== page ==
Donald T. Secor, Jr.

This recognition of Dr. Donald T. Secor, Jr. is an appropriate honor to his lasting contributions to understanding the geology of the Carolinas, his leadership in inspiring others in the field, and exemplary service to the Carolina Geological Society (CGS). Don served for two terms as President of the Carolina Geological Society, and as a leader of several Carolina Geological Society annual field trips.

Most of you have attended field conferences with Don and discussed the salient meanings of outcrops, although not always agreeing on the many aspects of the geology involved. If you have been in the field with Don, you know that he lives for field work and takes every opportunity to find himself there. This is the quintessential Secor. In the time that I have known Don, I have come to know a person who by training, education, and inclination is a brilliant structural geologist. But it was his love of geologic mapping that led him to lead the life of a field mapper. As an undergraduate at Cornell University, he started as a civil engineering student as he was proficient with the mathematical rigor engineers used. However, under the guidance of Charles Nevin, another renowned structural geologist, Don found his true calling in geology. Don spent two summers mapping in Vermont, which became his first map publication. Bitten by the field bug, Don’s next stop was Leyland Stanford Junior University (sorry, my favorite joke with Don, “you got a PhD at a junior college?”). At Stanford Don worked with George Thompson, a well-known crustal geophysicist. Instead of geophysics, Don went mapping in the Spring Mountains of Nevada. His dissertation was on the fold-and-thrust belt in the Spring Mountains of southern Nevada. This is a classic area in the Sevier orogenic belt, and his studies were published in the Geological Society of America Bulletin in 1974. When Don finished his PhD in 1963, George hoped that Don had gotten the field bug out of his system. Little did George know.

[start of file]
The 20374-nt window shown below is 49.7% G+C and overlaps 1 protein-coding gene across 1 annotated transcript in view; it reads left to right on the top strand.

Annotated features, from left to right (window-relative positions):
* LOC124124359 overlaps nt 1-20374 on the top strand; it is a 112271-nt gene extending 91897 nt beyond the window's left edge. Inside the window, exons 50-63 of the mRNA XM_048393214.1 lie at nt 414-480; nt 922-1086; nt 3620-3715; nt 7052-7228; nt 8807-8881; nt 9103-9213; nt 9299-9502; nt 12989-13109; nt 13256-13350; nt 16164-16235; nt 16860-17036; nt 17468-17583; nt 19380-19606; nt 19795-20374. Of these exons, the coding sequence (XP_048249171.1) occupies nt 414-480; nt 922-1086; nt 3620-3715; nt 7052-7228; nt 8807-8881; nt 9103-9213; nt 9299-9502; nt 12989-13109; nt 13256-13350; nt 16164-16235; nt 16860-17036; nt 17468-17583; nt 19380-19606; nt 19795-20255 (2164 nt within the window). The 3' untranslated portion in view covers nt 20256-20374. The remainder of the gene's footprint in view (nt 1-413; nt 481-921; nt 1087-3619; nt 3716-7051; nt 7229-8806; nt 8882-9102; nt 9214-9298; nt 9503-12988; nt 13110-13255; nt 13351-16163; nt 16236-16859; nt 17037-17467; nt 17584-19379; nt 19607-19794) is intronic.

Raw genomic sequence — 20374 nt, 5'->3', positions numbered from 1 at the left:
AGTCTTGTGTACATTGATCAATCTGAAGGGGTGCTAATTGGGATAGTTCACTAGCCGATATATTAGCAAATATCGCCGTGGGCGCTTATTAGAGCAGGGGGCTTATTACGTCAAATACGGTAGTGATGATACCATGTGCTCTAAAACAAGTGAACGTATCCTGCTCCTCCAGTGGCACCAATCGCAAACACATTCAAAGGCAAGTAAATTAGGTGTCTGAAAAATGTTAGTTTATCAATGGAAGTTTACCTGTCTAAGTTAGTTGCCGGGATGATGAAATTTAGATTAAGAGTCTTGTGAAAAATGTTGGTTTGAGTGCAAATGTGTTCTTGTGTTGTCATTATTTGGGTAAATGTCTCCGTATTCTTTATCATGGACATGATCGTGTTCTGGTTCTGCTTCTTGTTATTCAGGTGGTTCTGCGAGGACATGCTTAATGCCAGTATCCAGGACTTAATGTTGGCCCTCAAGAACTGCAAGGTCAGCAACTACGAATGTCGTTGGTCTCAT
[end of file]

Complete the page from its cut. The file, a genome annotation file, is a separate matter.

Don began his faculty career at USC in 1964, and before long he was in the field mapping. Don has a long association with CGS. He first served as board president in 1965 and again in 1985. He led his first CGS field trip in 1968 detailing his early work on the Carolina slate belt. Additionally, Don led CGS field trips in 1978, 1987, 1998, and 2015. Since 2000, I have joined Don on many CGS trips, and we became good friends and bus pals. One additional service Don performed was his volunteer work with the South Carolina Geological Survey. This was a mutually beneficial arrangement. He provided the Geological Survey with map data, and we worked on publishing his maps. The Survey benefited from Don with many interesting discussions in the field and the office. Even though he has stepped away from geology now, we still have a backlog of map data to produce several more quadrangle maps.